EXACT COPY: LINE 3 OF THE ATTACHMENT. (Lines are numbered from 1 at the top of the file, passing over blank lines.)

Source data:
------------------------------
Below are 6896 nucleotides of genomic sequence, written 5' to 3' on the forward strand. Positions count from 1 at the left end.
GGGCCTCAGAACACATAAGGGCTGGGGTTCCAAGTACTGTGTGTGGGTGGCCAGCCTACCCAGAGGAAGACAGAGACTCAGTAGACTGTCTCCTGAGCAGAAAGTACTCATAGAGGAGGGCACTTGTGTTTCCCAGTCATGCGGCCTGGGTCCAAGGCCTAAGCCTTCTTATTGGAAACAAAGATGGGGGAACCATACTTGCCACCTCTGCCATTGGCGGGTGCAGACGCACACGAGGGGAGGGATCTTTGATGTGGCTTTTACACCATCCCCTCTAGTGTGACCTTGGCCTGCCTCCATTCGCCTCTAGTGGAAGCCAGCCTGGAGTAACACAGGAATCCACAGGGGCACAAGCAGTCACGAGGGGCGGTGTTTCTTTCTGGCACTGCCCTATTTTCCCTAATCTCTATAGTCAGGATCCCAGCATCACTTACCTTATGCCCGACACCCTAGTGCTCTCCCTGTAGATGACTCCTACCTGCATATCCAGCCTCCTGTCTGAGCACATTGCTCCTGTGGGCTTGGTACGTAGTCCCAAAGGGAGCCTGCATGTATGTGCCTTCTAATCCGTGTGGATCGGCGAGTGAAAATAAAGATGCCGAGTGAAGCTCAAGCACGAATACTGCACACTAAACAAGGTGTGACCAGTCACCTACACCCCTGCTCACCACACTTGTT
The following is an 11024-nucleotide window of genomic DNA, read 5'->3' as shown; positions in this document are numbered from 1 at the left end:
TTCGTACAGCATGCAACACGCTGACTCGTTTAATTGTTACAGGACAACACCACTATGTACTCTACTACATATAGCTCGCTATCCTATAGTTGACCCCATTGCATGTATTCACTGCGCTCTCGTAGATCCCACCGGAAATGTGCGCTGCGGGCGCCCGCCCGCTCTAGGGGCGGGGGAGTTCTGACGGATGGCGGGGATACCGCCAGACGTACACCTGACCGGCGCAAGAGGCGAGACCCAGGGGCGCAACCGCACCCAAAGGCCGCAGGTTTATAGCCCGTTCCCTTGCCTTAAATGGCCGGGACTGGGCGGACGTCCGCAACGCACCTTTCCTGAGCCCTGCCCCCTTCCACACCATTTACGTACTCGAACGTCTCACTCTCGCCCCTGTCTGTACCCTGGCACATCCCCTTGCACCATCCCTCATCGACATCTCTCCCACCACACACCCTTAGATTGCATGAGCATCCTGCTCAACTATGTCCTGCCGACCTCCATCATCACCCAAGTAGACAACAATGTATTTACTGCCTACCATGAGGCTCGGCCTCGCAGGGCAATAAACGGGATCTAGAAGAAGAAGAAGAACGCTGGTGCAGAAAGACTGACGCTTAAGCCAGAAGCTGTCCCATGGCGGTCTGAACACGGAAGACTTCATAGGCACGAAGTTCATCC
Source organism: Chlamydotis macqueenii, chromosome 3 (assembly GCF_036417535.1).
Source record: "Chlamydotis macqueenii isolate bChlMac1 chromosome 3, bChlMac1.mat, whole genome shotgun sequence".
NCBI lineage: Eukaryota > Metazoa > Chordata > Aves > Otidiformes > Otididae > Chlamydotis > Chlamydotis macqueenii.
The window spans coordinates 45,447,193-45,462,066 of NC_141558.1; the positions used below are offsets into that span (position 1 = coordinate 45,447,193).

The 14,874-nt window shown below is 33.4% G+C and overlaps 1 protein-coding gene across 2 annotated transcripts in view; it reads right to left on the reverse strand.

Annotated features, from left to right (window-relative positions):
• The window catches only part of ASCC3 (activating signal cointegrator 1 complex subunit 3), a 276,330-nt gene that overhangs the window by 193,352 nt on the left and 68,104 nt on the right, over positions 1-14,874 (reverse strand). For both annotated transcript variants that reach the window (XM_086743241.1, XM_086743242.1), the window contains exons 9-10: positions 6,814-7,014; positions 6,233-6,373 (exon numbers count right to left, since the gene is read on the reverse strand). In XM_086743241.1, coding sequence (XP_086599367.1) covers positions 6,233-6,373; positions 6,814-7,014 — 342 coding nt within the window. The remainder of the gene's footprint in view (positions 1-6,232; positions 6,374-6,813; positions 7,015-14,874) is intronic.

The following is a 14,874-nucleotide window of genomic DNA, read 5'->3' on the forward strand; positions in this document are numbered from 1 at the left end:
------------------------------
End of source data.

The following is an 11024-nucleotide window of genomic DNA, read 5'->3' as shown; positions in this document are numbered from 1 at the left end: